What is Facebook doing to control hate speech? What should it be doing? Is Facebook supporting fascism and inciting violence, or is it a neutral social platform? Can any technology promote fascism? Or even be fascist? What checks and balances are needed to stop enabling fascist behavior, or even genocide?
This presentation will consider the role of Facebook in freedom from hatred speech, and looking at recent decisions regarding Uber and Google, challenge the commonly espoused position that technology is politically neutral and consider potential remedies.
Jake Goldenfein (Swinburne University of Technology, Australia): ‘Computational Eugenics’
Early eugenicists like Sir Francis Galton deployed photographic technologies in service of discovering relationships between facial morphologies and inherent personality traits. One famous experiment used the technique of repeated exposure of criminal portraits to create composite images intended to reveal a criminal ‘mean’. These experiments were premised on the supposed technological objectivity of photographic image making, but were fundamentally animated by the medical, colonial, and criminological rationalities of the time.
While these experiments failed, and this branch of criminology became marginalised, physiognomic experiments have continued, often justified by psychological evidence that humans have an inherent capacity to (somewhat) accurately judge personality traits in others from faces. In 2006, researchers performed the first experiments applying the technologies of computer vision to physiognomic classification, repeating Galton’s composite process at a far larger scale. More recent experiments claim up to 91% accuracy in determining characteristics like sexuality and criminality from portraits. These practices open a new dialogue with the literature around photography, epistemology, and the social ‘archive’. The composite portrait has been replicated by the contemporary equivalent of the ‘eigenface’. Whereas criminology and anthropology under the guise of technological objectivity animated 19th century understandings of photographic truth, the epistemologies of big data analytics and the probabilistic representations of ‘computer vision’ now animate this new knowledge regime.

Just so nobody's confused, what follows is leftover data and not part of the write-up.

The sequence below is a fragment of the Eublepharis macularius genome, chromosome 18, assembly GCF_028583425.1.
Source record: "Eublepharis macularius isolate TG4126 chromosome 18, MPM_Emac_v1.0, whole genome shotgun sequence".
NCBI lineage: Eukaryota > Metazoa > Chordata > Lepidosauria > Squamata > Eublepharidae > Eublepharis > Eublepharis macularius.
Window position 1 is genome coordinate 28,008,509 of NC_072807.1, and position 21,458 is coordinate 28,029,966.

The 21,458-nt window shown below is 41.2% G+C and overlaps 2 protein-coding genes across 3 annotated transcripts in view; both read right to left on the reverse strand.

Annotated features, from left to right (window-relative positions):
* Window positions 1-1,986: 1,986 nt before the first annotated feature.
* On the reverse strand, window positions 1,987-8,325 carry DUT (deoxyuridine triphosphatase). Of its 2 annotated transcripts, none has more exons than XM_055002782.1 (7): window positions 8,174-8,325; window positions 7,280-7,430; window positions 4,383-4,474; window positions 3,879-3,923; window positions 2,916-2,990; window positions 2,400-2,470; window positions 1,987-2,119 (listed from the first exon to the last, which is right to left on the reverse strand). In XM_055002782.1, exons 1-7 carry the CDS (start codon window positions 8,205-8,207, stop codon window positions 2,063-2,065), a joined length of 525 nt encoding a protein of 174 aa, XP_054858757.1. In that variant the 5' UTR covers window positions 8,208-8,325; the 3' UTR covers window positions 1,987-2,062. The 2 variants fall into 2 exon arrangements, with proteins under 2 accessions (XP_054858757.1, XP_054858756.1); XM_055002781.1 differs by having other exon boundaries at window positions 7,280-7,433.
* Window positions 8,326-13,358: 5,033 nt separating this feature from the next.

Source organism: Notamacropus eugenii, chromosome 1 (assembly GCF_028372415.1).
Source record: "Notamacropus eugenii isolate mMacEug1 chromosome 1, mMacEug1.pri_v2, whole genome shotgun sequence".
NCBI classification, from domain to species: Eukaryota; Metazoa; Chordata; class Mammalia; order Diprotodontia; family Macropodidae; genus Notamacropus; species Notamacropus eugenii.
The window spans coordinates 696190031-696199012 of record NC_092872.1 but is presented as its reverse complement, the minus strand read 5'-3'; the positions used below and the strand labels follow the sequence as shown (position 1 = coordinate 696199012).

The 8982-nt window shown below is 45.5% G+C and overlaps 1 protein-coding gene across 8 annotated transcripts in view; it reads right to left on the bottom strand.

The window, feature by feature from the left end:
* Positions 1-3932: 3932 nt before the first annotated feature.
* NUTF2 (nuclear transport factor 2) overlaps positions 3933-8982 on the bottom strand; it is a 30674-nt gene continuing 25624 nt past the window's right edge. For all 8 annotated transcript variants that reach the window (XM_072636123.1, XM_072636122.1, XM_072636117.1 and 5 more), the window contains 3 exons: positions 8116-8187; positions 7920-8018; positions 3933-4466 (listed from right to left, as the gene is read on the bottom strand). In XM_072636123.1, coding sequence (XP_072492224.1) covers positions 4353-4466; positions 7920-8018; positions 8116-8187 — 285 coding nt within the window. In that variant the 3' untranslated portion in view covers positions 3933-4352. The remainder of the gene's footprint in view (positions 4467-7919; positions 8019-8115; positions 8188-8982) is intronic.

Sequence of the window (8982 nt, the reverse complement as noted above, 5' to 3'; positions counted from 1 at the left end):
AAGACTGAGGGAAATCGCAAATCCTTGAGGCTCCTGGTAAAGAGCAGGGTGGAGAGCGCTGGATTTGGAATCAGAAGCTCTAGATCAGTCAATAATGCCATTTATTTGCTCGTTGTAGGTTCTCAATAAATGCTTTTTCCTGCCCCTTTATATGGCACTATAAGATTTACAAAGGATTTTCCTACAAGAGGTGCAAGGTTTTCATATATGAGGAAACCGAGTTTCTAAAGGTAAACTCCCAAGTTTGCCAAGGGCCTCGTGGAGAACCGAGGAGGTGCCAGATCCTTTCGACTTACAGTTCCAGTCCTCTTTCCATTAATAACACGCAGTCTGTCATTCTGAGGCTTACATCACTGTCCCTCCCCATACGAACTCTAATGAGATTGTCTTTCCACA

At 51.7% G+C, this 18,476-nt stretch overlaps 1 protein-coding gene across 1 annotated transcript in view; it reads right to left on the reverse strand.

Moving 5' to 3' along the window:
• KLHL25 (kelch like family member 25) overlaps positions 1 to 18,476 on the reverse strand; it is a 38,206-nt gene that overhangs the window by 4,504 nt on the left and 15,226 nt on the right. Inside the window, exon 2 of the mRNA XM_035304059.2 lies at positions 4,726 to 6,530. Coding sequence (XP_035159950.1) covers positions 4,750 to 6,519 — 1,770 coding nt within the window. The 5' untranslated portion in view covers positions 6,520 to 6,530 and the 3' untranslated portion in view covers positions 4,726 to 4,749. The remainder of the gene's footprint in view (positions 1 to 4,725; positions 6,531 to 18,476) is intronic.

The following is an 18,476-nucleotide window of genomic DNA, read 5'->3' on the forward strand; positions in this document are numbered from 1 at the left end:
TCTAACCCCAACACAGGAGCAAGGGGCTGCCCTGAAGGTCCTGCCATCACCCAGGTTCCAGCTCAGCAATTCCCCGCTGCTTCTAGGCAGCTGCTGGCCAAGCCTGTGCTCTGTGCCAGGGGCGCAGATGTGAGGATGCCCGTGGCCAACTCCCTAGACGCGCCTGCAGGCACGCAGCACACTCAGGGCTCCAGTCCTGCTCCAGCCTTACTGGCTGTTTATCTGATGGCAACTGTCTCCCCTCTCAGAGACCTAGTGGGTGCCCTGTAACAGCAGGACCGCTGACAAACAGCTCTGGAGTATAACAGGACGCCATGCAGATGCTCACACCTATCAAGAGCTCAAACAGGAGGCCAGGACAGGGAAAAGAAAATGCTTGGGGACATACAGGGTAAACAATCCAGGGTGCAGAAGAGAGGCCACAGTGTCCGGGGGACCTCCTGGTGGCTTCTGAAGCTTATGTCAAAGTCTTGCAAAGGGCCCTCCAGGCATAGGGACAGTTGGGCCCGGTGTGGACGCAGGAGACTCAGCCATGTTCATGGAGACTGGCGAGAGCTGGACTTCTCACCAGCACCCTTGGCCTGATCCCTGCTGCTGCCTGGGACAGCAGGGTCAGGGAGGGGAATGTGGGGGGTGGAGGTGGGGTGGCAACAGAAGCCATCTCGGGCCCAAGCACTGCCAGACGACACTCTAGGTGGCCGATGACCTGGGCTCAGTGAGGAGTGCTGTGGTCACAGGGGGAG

The goal of this paper is to explore the fundamentals of these computational rationalities, understand how they contribute to the claim that there is more information available in images than can be interpreted by human observers, and expose their relationship to an emerging computational politics of classification.
Pete Chambers (RMIT University, Australia) & Rachel Busbridge (Australian Catholic University): ‘From Blood and Soil to Cybernetes and Silicon: Between Breivik’s Manifesto and its Fascist Future and the Alt Right, via Cultural Marxism’
This paper presents the first draft of a distant reading of Anders Breivik’s manifesto, ‘2083: A European Declaration of Independence’. We read the patterns that emerge when Breivik’s 1518 page pdf is fed through a number of simple analytical software tools, then proceed by connecting the manifesto’s patterned tics and symptoms with those of the American alt right, dwelling critically on their embedding in the conspiracy theory of cultural Marxism.
If ‘2083’ is an artefact of its time and its internet which can tell us a little bit about the alt right, as we contend, to what extent are these manifestations of contemporary fascism and white supremacism about the anxieties of the American internet and the psychoses of post Cold War globalisation? 2083, we argue, is not the idiosyncratic product of a willfully isolated individual, like the Unabomber’s ‘Industrial Society and Its Future’; nor is it in any way the political programme of a charismatic member or leader of a mass movement, like Mein Kampf. 2083’s author is a nobody who could be nearly any one of millions around the world ensnared by a culturally specific use of networked systems and the shared apprehensions of space, people and future that they partake of and contribute to making.